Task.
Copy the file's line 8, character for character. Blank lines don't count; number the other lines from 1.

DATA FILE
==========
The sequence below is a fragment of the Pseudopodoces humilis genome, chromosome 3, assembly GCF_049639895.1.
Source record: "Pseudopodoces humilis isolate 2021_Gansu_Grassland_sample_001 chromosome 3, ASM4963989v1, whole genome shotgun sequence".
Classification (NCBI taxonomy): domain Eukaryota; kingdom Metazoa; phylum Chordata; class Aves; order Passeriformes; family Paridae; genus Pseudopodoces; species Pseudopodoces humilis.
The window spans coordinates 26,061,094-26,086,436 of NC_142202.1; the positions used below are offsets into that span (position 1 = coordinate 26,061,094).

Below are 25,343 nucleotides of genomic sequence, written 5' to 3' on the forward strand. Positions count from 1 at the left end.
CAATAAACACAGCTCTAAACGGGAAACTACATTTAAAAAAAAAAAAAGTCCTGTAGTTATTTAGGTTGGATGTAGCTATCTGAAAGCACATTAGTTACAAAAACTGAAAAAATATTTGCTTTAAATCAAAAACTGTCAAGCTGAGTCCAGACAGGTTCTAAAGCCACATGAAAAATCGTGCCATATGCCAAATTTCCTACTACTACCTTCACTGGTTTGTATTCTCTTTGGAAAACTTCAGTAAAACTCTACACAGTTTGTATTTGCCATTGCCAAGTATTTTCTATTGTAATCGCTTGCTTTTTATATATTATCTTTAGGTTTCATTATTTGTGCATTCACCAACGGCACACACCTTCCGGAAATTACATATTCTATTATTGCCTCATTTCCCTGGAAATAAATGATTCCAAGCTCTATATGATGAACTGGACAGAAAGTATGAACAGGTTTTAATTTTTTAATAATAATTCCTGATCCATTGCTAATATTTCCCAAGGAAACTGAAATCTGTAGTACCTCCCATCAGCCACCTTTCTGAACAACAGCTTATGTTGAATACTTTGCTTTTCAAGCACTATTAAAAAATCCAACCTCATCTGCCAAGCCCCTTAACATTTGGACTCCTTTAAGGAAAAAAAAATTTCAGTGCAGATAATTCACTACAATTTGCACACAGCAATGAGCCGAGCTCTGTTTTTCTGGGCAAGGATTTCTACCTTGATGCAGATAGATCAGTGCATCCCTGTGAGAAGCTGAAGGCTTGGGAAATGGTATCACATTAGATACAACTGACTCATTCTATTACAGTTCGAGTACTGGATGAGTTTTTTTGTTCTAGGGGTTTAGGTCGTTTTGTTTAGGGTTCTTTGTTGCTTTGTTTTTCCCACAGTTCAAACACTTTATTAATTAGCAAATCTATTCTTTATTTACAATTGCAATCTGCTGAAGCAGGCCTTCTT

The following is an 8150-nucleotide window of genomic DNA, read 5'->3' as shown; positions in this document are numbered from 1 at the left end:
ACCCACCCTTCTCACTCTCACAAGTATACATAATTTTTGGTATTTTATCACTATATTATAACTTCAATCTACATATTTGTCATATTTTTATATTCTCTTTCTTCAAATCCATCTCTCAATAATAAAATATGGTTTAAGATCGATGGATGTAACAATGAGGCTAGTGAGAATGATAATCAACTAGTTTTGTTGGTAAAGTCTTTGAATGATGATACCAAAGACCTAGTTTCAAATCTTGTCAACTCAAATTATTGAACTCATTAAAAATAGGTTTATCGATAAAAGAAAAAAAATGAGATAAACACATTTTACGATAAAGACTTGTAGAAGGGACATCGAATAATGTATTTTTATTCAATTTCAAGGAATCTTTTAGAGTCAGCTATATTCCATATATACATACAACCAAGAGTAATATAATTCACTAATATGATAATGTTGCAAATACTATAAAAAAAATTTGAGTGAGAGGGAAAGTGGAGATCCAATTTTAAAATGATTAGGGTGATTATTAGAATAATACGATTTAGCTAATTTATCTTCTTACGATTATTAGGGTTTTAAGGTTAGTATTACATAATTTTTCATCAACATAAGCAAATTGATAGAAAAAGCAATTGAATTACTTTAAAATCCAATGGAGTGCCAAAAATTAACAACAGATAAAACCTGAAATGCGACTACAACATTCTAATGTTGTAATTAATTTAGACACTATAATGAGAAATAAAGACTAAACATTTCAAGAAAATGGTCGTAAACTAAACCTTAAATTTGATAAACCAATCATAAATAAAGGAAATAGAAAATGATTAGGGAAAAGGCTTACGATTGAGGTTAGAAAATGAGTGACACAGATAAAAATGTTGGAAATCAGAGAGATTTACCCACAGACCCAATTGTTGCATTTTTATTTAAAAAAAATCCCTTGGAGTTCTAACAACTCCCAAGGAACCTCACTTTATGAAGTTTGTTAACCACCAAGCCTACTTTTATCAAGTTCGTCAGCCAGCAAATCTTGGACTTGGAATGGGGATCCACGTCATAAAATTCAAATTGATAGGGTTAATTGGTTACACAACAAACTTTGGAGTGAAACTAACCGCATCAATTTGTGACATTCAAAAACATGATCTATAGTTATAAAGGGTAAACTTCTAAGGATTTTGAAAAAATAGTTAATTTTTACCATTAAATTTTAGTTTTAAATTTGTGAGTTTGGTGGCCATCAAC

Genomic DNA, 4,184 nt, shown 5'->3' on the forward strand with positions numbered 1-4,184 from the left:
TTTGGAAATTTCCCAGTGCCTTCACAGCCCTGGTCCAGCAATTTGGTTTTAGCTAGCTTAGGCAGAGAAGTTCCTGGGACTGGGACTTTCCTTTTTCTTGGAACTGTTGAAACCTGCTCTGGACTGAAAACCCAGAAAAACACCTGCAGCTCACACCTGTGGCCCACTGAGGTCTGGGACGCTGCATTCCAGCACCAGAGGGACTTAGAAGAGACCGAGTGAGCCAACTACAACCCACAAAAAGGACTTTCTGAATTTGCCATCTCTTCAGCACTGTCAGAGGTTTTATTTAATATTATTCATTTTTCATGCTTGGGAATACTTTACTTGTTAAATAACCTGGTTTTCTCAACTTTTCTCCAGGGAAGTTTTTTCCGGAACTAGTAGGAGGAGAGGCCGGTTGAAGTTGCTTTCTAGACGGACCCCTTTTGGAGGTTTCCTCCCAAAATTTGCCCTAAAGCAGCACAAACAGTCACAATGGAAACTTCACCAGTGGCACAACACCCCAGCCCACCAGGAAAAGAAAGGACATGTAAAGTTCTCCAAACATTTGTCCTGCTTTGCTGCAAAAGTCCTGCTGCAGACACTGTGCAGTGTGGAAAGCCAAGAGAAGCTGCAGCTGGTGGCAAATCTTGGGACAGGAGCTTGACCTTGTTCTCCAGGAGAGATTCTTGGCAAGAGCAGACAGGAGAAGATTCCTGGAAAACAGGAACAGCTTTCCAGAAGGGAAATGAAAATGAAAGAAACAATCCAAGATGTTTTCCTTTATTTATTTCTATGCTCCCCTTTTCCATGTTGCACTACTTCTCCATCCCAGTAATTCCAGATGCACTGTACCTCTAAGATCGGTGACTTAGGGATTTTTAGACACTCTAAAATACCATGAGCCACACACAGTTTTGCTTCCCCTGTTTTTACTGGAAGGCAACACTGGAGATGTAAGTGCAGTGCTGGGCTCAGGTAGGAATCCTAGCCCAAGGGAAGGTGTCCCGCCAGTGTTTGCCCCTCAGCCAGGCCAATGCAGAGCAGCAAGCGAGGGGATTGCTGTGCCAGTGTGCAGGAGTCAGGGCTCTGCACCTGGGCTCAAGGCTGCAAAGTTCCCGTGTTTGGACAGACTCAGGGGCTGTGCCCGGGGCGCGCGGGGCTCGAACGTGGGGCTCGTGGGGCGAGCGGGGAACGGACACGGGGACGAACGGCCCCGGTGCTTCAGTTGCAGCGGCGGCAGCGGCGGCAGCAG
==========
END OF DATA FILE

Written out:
ACCCACCCTTCTCACTCTCACAAGTATACATAATTTTTGGTATTTTATCACTATATTATAACTTCAATCTACATATTTGTCATATTTTTATATTCTCTTTCTTCAAATCCATCTCTCAATAATAAAATATGGTTTAAGATCGATGGATGTAACAATGAGGCTAGTGAGAATGATAATCAACTAGTTTTGTTGGTAAAGTCTTTGAATGATGATACCAAAGACCTAGTTTCAAATCTTGTCAACTCAAATTATTGAACTCATTAAAAATAGGTTTATCGATAAAAGAAAAAAAATGAGATAAACACATTTTACGATAAAGACTTGTAGAAGGGACATCGAATAATGTATTTTTATTCAATTTCAAGGAATCTTTTAGAGTCAGCTATATTCCATATATACATACAACCAAGAGTAATATAATTCACTAATATGATAATGTTGCAAATACTATAAAAAAAATTTGAGTGAGAGGGAAAGTGGAGATCCAATTTTAAAATGATTAGGGTGATTATTAGAATAATACGATTTAGCTAATTTATCTTCTTACGATTATTAGGGTTTTAAGGTTAGTATTACATAATTTTTCATCAACATAAGCAAATTGATAGAAAAAGCAATTGAATTACTTTAAAATCCAATGGAGTGCCAAAAATTAACAACAGATAAAACCTGAAATGCGACTACAACATTCTAATGTTGTAATTAATTTAGACACTATAATGAGAAATAAAGACTAAACATTTCAAGAAAATGGTCGTAAACTAAACCTTAAATTTGATAAACCAATCATAAATAAAGGAAATAGAAAATGATTAGGGAAAAGGCTTACGATTGAGGTTAGAAAATGAGTGACACAGATAAAAATGTTGGAAATCAGAGAGATTTACCCACAGACCCAATTGTTGCATTTTTATTTAAAAAAAATCCCTTGGAGTTCTAACAACTCCCAAGGAACCTCACTTTATGAAGTTTGTTAACCACCAAGCCTACTTTTATCAAGTTCGTCAGCCAGCAAATCTTGGACTTGGAATGGGGATCCACGTCATAAAATTCAAATTGATAGGGTTAATTGGTTACACAACAAACTTTGGAGTGAAACTAACCGCATCAATTTGTGACATTCAAAAACATGATCTATAGTTATAAAGGGTAAACTTCTAAGGATTTTGAAAAAATAGTTAATTTTTACCATTAAATTTTAGTTTTAAATTTGTGAGTTTGGTGGCCATCAAC